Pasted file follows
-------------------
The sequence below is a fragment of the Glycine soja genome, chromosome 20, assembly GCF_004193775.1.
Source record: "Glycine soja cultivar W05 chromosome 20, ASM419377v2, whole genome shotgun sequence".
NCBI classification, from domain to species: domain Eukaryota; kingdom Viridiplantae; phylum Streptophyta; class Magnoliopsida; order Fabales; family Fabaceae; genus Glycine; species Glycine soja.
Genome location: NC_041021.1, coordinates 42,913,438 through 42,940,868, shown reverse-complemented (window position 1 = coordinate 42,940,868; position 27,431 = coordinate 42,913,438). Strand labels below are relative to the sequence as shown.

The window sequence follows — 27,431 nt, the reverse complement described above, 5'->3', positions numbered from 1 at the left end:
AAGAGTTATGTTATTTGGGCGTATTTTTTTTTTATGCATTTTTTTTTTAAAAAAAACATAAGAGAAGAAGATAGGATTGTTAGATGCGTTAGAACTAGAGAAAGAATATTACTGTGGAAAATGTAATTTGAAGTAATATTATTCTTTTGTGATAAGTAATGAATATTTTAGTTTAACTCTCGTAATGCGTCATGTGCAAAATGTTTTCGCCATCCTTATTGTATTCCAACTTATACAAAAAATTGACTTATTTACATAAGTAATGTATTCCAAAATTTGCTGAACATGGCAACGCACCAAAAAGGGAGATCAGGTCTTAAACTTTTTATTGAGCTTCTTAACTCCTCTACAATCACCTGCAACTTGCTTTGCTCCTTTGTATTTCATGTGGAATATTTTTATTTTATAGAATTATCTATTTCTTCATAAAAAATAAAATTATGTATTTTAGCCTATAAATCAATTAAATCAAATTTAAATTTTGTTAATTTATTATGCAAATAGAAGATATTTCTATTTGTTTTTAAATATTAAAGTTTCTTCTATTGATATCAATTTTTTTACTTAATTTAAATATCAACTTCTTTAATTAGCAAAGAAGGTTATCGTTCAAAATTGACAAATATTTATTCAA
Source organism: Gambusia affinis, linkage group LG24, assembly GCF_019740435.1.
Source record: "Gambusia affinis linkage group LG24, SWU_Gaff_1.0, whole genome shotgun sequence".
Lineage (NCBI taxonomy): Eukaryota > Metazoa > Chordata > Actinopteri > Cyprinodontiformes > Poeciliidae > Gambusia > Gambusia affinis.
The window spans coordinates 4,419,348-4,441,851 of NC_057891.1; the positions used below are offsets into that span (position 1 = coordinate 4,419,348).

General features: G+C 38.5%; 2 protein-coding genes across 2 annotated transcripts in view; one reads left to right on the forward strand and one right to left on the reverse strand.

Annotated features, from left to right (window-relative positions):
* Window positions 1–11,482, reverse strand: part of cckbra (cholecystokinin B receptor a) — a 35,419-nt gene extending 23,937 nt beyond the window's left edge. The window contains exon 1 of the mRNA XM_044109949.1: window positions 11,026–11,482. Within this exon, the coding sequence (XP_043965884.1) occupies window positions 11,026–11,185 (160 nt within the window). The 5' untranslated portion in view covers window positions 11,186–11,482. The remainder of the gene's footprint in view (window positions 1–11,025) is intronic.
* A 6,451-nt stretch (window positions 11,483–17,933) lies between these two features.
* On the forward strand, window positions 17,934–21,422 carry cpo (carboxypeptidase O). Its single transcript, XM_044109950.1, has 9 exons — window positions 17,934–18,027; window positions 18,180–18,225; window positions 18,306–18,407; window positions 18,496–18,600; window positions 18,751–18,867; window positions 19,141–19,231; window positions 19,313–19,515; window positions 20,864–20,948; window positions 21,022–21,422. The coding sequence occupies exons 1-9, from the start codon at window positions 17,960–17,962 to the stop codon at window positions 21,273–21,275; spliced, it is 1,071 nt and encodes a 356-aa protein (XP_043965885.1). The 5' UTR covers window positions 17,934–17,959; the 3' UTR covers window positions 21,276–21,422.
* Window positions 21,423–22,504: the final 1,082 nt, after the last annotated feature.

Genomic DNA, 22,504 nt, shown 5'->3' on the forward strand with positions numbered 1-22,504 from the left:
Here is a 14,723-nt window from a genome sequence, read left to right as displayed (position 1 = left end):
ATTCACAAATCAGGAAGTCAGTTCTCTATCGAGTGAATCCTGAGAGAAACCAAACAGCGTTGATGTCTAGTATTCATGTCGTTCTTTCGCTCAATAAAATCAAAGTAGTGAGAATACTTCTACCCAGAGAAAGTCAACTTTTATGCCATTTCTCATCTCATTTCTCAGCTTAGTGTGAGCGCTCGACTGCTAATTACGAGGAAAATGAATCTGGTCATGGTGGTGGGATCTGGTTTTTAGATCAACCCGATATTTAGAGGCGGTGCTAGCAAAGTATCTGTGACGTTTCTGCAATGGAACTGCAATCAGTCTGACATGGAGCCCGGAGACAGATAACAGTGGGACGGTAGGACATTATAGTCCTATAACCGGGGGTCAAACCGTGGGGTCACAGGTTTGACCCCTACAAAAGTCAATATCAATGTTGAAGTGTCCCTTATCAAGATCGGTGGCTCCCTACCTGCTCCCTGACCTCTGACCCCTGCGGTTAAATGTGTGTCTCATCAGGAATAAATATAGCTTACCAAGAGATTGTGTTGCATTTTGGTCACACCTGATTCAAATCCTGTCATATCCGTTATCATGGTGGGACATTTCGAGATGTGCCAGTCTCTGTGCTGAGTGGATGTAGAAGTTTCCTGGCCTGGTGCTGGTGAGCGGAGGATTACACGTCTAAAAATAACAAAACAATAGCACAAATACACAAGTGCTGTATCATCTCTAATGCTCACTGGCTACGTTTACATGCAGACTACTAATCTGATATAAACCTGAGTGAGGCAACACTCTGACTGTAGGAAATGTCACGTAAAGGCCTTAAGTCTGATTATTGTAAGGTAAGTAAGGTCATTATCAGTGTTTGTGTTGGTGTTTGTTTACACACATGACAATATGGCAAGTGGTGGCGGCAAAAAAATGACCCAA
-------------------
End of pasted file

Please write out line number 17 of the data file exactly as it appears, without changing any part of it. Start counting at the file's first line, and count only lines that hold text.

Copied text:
Genomic DNA, 22,504 nt, shown 5'->3' on the forward strand with positions numbered 1-22,504 from the left: